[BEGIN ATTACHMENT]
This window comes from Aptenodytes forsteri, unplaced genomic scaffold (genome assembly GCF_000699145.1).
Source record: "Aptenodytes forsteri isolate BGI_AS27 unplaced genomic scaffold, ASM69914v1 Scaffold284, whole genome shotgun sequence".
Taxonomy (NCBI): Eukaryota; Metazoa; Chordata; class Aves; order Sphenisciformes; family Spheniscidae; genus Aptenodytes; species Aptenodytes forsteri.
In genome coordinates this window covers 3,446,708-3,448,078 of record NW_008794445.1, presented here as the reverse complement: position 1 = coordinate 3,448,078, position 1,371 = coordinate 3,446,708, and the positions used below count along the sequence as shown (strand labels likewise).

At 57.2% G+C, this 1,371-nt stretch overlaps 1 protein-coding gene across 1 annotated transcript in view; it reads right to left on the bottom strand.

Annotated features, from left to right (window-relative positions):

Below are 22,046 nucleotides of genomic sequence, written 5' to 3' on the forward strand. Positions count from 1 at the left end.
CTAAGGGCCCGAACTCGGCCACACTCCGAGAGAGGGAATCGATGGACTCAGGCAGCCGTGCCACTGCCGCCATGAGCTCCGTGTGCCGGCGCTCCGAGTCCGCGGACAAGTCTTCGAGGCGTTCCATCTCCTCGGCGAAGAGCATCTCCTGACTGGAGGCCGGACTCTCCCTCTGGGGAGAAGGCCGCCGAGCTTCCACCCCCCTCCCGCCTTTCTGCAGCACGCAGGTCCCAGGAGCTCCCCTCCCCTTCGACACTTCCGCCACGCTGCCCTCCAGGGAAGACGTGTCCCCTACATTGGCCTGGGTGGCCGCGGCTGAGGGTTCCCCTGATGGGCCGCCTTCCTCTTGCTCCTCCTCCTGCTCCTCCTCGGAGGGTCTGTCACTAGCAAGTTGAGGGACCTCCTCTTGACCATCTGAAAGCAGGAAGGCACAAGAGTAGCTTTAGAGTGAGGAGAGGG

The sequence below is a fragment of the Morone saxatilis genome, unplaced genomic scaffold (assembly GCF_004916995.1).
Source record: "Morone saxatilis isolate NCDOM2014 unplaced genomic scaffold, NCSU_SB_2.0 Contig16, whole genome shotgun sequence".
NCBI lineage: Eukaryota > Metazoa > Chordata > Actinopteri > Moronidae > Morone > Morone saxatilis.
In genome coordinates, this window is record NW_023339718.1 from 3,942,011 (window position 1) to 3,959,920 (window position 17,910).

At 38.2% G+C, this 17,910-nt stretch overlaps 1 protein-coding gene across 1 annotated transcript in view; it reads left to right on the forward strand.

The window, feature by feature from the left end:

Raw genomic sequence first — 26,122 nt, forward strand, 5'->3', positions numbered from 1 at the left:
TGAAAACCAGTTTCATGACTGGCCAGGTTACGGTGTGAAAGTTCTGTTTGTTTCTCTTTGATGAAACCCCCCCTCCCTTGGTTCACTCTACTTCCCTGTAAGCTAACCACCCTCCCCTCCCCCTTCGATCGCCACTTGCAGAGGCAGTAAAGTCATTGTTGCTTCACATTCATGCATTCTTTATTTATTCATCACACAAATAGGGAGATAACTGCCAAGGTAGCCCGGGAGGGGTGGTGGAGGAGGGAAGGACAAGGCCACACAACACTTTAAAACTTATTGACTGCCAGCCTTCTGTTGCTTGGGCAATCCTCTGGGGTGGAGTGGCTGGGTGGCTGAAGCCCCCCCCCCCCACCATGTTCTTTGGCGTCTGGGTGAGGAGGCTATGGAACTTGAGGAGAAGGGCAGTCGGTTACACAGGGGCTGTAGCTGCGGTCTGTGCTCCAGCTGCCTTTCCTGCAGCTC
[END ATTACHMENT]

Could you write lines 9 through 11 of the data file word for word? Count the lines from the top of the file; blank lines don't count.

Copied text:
The sequence below is a fragment of the Morone saxatilis genome, unplaced genomic scaffold (assembly GCF_004916995.1).
Source record: "Morone saxatilis isolate NCDOM2014 unplaced genomic scaffold, NCSU_SB_2.0 Contig16, whole genome shotgun sequence".
NCBI lineage: Eukaryota > Metazoa > Chordata > Actinopteri > Moronidae > Morone > Morone saxatilis.